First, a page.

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There’s a lot of mumbling in rap today, but it shouldn’t be. Rap allows us to talk about society and its problems, it must talk about the fight against systems.

Slava, in his kyiv neighborhood where murals and graffiti abound.

Photo: Radio-Canada / Frédéric Arnould

In the music videos that illustrate his protest songs, you will not find clichés of culture bling bling with luscious girls who are sometimes objectified or even have a passion for firearms. Well, almost not…

Yes, Slava has an AR-15 type semi-automatic assault weapon, but for a very different reason: he recently became a sniper in the Ukrainian army.

We have killed soldiers in shootings. It was the first time I had seen the enemy’s body. I was disgusted for a whole day, but after that it’s pretty easy to accept the realities of war. »

A quote from Slava, Ukrainian rapper who rises in combat

At the outbreak of the Russian invasion, he enlisted in the Azov regiment, famous for its fierce defense of the Azovstal metallurgical plant in Mariupol. Regularly, he returns to the front. Now we are bringing the bodies of our soldiers from Mariupol, but also from Zaporiyja and other combat zones.

He made a song out of it, Find My Countrywhich he dedicated to his brother always on the line of fire. It’s the first song I wrote after the war started. She talks about the feelings soldiers and civilians have in Ukraine.

In addition to his personal commitment to the front, he organizes fundraising campaigns to raise money for the Azov regiment.

Maksym Komliev, deputy editor of the Ukrainian magazine “slukh.media”

Photo: Courtesy of Maksym Komliev

The involvement of rappers like Slava in the conflict is not unique, says Maksym Komliev, deputy editor of the magazine slukh.media. Some of these rappers have become warriors in the field and sometimes when they come back from the front they write songs to express themselves about the war. It’s quite surprising.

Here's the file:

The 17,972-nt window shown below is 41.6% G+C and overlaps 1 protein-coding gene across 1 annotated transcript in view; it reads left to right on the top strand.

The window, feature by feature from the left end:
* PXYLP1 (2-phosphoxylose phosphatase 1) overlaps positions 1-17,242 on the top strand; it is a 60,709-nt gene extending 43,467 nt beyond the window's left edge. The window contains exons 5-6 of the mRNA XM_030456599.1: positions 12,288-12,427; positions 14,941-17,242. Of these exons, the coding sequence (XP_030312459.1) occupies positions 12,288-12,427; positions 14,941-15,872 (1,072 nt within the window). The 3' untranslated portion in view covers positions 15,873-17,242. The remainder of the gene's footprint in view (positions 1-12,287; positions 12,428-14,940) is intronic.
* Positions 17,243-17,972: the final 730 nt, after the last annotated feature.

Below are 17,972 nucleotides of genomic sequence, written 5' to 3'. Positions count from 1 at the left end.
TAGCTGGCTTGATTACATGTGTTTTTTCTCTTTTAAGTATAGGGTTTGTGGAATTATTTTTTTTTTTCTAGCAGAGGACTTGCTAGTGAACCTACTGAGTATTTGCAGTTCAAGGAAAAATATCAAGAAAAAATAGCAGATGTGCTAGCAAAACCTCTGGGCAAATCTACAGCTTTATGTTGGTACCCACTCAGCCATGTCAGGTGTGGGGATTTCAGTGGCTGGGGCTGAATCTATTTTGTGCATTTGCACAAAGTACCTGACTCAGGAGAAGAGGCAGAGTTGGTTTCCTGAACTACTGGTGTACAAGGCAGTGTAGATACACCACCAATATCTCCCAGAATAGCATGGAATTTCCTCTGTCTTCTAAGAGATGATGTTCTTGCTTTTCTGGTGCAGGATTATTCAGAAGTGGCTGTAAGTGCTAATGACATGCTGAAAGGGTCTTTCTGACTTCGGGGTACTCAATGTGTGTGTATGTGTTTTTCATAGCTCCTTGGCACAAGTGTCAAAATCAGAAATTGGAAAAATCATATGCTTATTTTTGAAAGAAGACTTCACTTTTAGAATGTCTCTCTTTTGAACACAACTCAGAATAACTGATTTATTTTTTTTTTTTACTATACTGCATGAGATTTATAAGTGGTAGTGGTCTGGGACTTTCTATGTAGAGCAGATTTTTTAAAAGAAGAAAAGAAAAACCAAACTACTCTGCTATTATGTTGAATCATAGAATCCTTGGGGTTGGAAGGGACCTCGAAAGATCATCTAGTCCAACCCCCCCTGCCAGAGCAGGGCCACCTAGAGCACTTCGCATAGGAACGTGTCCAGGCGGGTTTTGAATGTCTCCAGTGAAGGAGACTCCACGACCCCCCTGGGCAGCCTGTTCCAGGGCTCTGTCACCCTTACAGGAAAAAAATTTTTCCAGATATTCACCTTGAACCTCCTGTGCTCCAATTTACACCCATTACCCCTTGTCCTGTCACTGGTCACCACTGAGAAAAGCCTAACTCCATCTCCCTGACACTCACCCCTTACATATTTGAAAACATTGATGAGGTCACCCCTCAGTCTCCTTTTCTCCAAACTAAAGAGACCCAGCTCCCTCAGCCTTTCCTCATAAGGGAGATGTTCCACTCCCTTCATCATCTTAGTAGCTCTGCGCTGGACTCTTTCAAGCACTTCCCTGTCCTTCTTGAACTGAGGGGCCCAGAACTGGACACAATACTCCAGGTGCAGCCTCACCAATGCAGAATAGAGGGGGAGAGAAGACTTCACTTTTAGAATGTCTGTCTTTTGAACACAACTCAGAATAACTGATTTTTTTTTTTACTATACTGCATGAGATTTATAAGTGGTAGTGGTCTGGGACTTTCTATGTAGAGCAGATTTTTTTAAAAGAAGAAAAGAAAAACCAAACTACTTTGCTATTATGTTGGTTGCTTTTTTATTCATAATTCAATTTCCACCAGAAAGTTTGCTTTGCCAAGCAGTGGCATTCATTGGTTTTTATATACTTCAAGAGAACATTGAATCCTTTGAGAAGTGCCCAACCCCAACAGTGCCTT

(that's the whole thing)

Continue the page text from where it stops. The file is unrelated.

Emil Lam, known as the rapper Cloudy Joint, denounces the invasion of his country by the Russians through his songs.

Photo: Radio-Canada / Frédéric Arnould

Emil Lam did not go to the front. This young rapper in his twenties, who is also a sound engineer to make ends meet, uses his art to denounce the Russian invasion, even if it does not bring him much for the moment. In Ukraine, if you want to make money with your music, you have to do business. The artists undergroundthe rappers who make hip hop or oldschoolit’s not that they want money, it’s a matter of mind.

Under the name Cloudy Joint, he wrote Kossak, the story of a Russian soldier he wants to challenge to a duel. The rapper describes himself as a member of the Cossacks, these 16th century warriors, who want to put an end to Putin’s invasion. Failing to be at the front, he is like a soldier of words. The conflict changed him, but did not alter his style, he admits. My life may have changed, my conscience too, but not my rap; my rap is my life.

Rapper Slava is an active member of the Ukrainian army.

Photo: Radio-Canada / Frédéric Arnould

Slava, the soldier rapper, affirms like many Ukrainians that his country will emerge victorious, but that the war will be very long. I don’t know when my new album will be released because I’m still serving my country for now. Maybe late summer or next fall.

Probably between two military operations that he will soon lead with the Azov regiment. In the meantime, he hopes that the international community will continue to be at his country’s side.

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Reference-ici.radio-canada.ca

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